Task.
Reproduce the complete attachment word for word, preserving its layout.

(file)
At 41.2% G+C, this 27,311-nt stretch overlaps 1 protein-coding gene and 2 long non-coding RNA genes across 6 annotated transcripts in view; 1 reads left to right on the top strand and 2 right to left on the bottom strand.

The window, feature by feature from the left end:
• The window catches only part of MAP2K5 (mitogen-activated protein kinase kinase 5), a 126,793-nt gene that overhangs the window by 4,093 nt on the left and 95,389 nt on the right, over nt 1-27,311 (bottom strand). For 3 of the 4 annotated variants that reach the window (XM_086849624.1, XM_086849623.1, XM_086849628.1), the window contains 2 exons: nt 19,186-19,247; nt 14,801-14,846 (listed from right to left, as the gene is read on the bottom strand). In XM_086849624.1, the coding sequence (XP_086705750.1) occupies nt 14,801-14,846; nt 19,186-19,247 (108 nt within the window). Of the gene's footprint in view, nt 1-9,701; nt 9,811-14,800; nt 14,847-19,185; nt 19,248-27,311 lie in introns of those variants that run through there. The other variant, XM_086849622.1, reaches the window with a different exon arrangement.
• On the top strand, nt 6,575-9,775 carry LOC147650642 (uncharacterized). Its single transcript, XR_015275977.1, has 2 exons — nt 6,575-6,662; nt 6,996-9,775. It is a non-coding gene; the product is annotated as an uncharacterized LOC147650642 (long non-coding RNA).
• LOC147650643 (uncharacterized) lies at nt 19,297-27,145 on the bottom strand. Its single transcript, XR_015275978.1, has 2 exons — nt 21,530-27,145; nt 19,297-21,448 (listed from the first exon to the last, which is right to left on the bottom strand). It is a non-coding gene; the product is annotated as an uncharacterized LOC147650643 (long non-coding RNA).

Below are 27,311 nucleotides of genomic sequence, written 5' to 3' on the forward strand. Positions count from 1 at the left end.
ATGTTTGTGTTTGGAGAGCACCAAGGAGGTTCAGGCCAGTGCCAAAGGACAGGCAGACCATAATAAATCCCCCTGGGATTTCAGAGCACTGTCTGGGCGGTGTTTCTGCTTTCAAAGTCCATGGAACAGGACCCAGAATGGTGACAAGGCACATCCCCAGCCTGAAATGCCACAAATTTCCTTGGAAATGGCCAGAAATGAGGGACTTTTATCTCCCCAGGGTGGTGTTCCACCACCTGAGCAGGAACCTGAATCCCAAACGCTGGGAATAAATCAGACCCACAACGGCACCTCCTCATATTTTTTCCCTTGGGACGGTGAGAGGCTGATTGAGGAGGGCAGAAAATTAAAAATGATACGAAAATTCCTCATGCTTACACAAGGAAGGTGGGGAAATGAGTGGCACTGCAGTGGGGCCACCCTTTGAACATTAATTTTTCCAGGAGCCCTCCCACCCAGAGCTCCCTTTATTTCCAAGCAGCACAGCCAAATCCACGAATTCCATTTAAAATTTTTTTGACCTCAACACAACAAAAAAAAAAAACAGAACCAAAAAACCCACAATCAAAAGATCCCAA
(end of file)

At 41.2% G+C, this 27,311-nt stretch overlaps 1 protein-coding gene and 2 long non-coding RNA genes across 6 annotated transcripts in view; 1 reads left to right on the top strand and 2 right to left on the bottom strand.

The window, feature by feature from the left end:
• The window catches only part of MAP2K5 (mitogen-activated protein kinase kinase 5), a 126,793-nt gene that overhangs the window by 4,093 nt on the left and 95,389 nt on the right, over nt 1-27,311 (bottom strand). For 3 of the 4 annotated variants that reach the window (XM_086849624.1, XM_086849623.1, XM_086849628.1), the window contains 2 exons: nt 19,186-19,247; nt 14,801-14,846 (listed from right to left, as the gene is read on the bottom strand). In XM_086849624.1, the coding sequence (XP_086705750.1) occupies nt 14,801-14,846; nt 19,186-19,247 (108 nt within the window). Of the gene's footprint in view, nt 1-9,701; nt 9,811-14,800; nt 14,847-19,185; nt 19,248-27,311 lie in introns of those variants that run through there. The other variant, XM_086849622.1, reaches the window with a different exon arrangement.
• On the top strand, nt 6,575-9,775 carry LOC147650642 (uncharacterized). Its single transcript, XR_015275977.1, has 2 exons — nt 6,575-6,662; nt 6,996-9,775. It is a non-coding gene; the product is annotated as an uncharacterized LOC147650642 (long non-coding RNA).
• LOC147650643 (uncharacterized) lies at nt 19,297-27,145 on the bottom strand. Its single transcript, XR_015275978.1, has 2 exons — nt 21,530-27,145; nt 19,297-21,448 (listed from the first exon to the last, which is right to left on the bottom strand). It is a non-coding gene; the product is annotated as an uncharacterized LOC147650643 (long non-coding RNA).

Below are 27,311 nucleotides of genomic sequence, written 5' to 3' on the forward strand. Positions count from 1 at the left end.
ATGTTTGTGTTTGGAGAGCACCAAGGAGGTTCAGGCCAGTGCCAAAGGACAGGCAGACCATAATAAATCCCCCTGGGATTTCAGAGCACTGTCTGGGCGGTGTTTCTGCTTTCAAAGTCCATGGAACAGGACCCAGAATGGTGACAAGGCACATCCCCAGCCTGAAATGCCACAAATTTCCTTGGAAATGGCCAGAAATGAGGGACTTTTATCTCCCCAGGGTGGTGTTCCACCACCTGAGCAGGAACCTGAATCCCAAACGCTGGGAATAAATCAGACCCACAACGGCACCTCCTCATATTTTTTCCCTTGGGACGGTGAGAGGCTGATTGAGGAGGGCAGAAAATTAAAAATGATACGAAAATTCCTCATGCTTACACAAGGAAGGTGGGGAAATGAGTGGCACTGCAGTGGGGCCACCCTTTGAACATTAATTTTTCCAGGAGCCCTCCCACCCAGAGCTCCCTTTATTTCCAAGCAGCACAGCCAAATCCACGAATTCCATTTAAAATTTTTTTGACCTCAACACAACAAAAAAAAAAAACAGAACCAAAAAACCCACAATCAAAAGATCCCAA